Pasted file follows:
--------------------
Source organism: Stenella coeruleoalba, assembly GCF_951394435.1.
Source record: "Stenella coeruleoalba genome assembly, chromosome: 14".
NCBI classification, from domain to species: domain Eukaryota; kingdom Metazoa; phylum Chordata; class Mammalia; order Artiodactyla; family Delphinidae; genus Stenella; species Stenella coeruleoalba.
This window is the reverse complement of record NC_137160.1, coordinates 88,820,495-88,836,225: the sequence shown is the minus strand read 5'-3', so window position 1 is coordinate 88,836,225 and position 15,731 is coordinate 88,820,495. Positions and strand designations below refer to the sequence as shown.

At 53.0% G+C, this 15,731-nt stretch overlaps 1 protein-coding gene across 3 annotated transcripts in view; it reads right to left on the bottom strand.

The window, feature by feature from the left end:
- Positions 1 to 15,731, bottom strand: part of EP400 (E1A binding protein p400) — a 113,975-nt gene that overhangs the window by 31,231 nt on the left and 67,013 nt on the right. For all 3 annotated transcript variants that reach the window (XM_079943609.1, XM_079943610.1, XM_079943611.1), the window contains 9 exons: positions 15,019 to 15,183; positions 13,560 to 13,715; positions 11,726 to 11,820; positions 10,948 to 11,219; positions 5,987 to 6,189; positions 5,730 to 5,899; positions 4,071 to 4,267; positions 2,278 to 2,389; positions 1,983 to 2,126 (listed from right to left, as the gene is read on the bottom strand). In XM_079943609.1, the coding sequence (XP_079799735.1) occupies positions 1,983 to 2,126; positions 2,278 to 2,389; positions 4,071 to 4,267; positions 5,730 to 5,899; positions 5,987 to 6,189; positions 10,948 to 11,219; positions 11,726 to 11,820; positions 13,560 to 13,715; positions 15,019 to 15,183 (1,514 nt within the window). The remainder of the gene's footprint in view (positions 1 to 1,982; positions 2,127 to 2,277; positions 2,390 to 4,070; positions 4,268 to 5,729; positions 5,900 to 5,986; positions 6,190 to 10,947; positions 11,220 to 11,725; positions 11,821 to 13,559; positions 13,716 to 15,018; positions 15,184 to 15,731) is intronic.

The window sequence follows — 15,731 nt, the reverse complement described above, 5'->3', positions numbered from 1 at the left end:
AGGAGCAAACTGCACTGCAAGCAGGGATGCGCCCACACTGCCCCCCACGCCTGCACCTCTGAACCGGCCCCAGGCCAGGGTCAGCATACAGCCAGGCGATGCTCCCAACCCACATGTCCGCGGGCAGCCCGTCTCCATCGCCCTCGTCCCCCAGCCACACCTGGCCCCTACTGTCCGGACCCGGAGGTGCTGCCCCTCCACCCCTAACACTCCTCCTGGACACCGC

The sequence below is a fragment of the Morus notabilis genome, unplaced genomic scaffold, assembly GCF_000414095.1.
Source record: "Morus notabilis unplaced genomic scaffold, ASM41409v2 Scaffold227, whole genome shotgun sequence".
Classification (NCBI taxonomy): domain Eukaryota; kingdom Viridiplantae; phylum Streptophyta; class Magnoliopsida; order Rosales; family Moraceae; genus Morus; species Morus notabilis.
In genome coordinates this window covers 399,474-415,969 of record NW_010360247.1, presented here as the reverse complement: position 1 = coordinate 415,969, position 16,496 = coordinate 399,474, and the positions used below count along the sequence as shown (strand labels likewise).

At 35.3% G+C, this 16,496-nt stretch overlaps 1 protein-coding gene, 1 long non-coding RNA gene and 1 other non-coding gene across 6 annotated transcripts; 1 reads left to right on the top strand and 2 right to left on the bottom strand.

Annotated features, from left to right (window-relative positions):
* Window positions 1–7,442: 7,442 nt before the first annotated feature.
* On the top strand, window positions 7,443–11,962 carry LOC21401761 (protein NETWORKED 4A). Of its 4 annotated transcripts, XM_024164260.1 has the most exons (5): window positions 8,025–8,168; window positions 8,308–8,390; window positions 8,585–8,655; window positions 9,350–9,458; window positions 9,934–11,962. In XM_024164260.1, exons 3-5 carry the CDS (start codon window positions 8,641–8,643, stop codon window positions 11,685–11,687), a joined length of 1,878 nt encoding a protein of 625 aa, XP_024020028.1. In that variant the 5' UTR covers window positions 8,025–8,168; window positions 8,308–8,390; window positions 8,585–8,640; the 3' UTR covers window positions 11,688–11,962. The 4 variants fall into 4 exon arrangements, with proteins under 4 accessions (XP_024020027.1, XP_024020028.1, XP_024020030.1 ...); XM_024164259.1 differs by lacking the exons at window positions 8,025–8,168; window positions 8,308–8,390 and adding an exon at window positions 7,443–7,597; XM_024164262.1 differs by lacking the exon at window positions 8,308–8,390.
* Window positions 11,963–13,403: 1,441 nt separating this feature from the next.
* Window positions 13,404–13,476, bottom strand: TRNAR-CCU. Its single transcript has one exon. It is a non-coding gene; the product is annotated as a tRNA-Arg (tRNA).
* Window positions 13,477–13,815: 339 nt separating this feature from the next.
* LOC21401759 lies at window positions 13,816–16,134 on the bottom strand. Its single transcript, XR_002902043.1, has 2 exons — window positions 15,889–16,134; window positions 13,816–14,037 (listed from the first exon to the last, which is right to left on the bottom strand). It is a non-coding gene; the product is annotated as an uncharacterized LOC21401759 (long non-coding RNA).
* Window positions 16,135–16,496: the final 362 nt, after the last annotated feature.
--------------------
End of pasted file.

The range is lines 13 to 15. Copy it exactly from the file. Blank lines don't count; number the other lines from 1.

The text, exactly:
In genome coordinates this window covers 399,474-415,969 of record NW_010360247.1, presented here as the reverse complement: position 1 = coordinate 415,969, position 16,496 = coordinate 399,474, and the positions used below count along the sequence as shown (strand labels likewise).

At 35.3% G+C, this 16,496-nt stretch overlaps 1 protein-coding gene, 1 long non-coding RNA gene and 1 other non-coding gene across 6 annotated transcripts; 1 reads left to right on the top strand and 2 right to left on the bottom strand.

Annotated features, from left to right (window-relative positions):